From the two viable triple mutants described above (dyn1Δ kip3Δ kip2Δ and dyn1Δ kar3Δ kip2Δ) we were able to delete an additional two genes encoding kinesin-related proteins, KIP1 and SMY1. KIP1 encodes the BimC family motor that is phenotypically less important (the more important BimC motor is encoded by CIN8) (Hoyt et al. 1992; Roof et al. 1992). SMY1 probably has no mitotic spindle role (see Introduction) but was deleted on account of its sequence relationship to kinesins. The strains created expressed only two of seven microtubule-based motor genes; CIN8 with either KAR3 or KIP3.
Cells expressing only CIN8 and KAR3 were quite healthy relative to wild-type, as judged by doubling time and other cell cycle criteria (Table). Some difficulty in progression through mitosis was evident from the approximately twofold elevation of large-budded, mononucleate cells in log-phase cultures. Spindle positioning errors were also evident (by the appearance of bi and anucleate cell bodies), but at a level no higher than a dyn1 single mutant (Cottingham and Hoyt 1997). Cells expressing only CIN8 and KIP3 were considerably less well off. Their doubling time was significantly increased, and spindle positioning errors were approximately twice that of the CIN8 KAR3 cells. The plating efficiency of the CIN8 KIP3 cells was roughly half that of wild-type, indicating many dead cells in the culture. However, this figure is close to that observed for kar3 single mutants (Meluh and Rose 1990).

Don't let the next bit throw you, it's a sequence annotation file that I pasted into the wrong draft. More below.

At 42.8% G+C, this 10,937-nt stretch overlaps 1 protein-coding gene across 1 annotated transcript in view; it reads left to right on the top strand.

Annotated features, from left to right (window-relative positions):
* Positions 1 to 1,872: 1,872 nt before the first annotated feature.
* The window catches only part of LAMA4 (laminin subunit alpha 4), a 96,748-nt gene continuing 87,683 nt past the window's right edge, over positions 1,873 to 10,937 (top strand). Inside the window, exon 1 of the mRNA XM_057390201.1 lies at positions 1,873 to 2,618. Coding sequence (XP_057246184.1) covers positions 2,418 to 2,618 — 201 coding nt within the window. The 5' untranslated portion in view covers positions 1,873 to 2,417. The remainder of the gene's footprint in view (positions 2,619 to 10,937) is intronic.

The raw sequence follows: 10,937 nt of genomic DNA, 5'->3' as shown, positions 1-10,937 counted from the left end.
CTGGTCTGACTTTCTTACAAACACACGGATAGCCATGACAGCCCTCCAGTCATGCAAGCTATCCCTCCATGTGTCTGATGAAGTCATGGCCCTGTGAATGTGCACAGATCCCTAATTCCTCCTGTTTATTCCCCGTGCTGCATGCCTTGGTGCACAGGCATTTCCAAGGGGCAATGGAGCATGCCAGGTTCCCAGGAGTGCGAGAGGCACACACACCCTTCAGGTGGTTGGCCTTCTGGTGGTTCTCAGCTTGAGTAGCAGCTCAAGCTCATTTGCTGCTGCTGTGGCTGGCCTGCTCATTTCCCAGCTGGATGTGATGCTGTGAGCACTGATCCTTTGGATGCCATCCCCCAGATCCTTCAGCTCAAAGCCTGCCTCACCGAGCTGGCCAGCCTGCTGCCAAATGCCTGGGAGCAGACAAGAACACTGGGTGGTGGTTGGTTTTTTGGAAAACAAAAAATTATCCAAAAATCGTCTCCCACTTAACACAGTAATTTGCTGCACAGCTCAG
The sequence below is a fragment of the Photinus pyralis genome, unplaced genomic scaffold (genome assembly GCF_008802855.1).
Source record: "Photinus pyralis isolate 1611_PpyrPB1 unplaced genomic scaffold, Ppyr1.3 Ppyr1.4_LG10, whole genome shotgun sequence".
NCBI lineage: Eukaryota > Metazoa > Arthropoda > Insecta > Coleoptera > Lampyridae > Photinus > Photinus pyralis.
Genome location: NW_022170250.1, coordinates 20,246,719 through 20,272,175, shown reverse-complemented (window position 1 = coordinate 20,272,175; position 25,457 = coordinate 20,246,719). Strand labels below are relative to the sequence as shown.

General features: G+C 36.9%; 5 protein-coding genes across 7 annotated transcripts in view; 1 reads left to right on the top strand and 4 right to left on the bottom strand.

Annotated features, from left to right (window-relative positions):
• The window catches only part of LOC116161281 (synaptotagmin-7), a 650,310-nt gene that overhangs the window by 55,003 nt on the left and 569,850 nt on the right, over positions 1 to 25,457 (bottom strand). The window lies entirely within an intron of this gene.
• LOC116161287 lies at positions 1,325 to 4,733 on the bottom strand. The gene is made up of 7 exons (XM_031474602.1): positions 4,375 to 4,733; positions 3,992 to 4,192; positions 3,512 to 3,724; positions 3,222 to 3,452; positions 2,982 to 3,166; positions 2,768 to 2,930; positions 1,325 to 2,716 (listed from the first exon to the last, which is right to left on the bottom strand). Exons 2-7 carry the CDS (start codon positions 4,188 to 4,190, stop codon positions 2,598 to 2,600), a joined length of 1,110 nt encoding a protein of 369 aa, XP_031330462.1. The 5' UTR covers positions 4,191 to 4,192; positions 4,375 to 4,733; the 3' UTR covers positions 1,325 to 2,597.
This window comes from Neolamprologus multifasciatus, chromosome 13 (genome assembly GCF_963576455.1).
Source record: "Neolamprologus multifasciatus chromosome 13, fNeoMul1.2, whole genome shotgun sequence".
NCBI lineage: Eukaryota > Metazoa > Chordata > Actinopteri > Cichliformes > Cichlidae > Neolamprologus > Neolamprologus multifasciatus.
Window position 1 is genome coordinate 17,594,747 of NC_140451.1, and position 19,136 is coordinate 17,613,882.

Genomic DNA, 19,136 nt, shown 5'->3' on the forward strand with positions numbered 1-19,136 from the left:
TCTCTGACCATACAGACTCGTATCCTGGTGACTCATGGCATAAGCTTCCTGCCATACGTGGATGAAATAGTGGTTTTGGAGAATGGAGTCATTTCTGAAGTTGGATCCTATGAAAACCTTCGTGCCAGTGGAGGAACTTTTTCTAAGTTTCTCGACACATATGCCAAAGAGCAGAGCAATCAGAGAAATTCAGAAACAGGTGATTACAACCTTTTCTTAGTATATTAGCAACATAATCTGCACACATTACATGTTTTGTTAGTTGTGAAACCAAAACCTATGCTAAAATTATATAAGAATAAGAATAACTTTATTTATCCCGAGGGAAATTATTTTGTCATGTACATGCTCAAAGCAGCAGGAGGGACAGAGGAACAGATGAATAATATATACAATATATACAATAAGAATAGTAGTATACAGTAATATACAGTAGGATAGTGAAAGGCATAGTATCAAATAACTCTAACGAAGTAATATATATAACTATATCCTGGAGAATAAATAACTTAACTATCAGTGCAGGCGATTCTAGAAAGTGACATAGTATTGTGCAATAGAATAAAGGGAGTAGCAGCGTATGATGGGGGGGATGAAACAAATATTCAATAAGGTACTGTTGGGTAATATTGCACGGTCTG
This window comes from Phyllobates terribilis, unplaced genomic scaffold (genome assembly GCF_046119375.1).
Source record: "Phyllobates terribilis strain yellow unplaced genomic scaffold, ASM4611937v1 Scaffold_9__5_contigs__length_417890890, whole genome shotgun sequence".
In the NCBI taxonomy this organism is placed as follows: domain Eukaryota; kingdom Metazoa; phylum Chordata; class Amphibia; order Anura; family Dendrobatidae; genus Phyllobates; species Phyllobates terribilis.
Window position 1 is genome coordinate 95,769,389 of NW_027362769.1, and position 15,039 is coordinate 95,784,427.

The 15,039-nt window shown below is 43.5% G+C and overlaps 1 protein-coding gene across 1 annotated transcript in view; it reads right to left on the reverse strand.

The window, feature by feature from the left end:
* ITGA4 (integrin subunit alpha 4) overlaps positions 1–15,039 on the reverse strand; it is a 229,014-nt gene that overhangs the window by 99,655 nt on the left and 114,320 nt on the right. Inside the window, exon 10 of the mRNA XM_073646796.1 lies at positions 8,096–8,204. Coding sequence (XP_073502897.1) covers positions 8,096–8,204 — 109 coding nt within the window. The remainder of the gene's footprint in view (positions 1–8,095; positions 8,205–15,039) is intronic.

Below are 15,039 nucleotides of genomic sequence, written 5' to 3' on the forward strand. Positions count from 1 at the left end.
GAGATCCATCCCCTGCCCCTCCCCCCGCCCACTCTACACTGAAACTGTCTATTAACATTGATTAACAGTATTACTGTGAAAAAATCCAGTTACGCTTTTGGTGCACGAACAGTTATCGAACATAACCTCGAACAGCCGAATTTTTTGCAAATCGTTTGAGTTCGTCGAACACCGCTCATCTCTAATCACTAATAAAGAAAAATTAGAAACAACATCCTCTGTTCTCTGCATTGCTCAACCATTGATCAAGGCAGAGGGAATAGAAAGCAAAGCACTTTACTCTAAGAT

To determine if Cin8p Kar3p or Cin8p Kip3p represent the lowest possible motor complements, we created strains in which one of the two active motor genes was replaced with a temperature-sensitive allele. While cells surviving with only CIN8 KAR3 or CIN8 KIP3 were able to grow at 35°C, neither CIN8 kar3-64, CIN8 kip3-14, nor cin8-3 KAR3 cells grew at this elevated temperature (Fig. 8). Therefore, under normal growth conditions, Cin8p–Kar3p or Cin8p–Kip3p were the minimal motor sets that supported cell viability (but see below). We examined the effects on spindle integrity and positioning caused by elimination of the function of one of the two active motors in the two-motor strains. Wild-type, CIN8 kar3-64, CIN8 kip3-14, and cin8-3 KAR3 cells were arrested with hydroxyurea at 26°C and then shifted to 35°C for 3 h, maintaining the hydroxyurea block. The motor mutant strains exhibited greatly reduced numbers of bipolar spindles as judged by antitubulin immunofluorescence microscopy (78% for wild-type; 17% for CIN8 kar3-64; 9% for CIN8 kip3-14; and 7% for cin8-3 KAR3). This was an expected finding, because a BimC motor (either Cin8p or Kip1p) plus either Kar3p or Kip3p is required for bipolar spindle integrity. However, examination of the nuclear positioning proficiency of these strains did reveal differences. After hydroxyurea synchronization, the shift to 35°C caused nuclei in CIN8 kar3-64 and CIN8 kip3-14 cells, but not cin8-3 KAR3 cells, to mislocalize (Fig. 9). Therefore, it is reasonable to conclude that Kar3p or Kip3p are the only motors performing spindle positioning in their respective two-motor strains, and that Cin8p makes no detectable contribution to this process.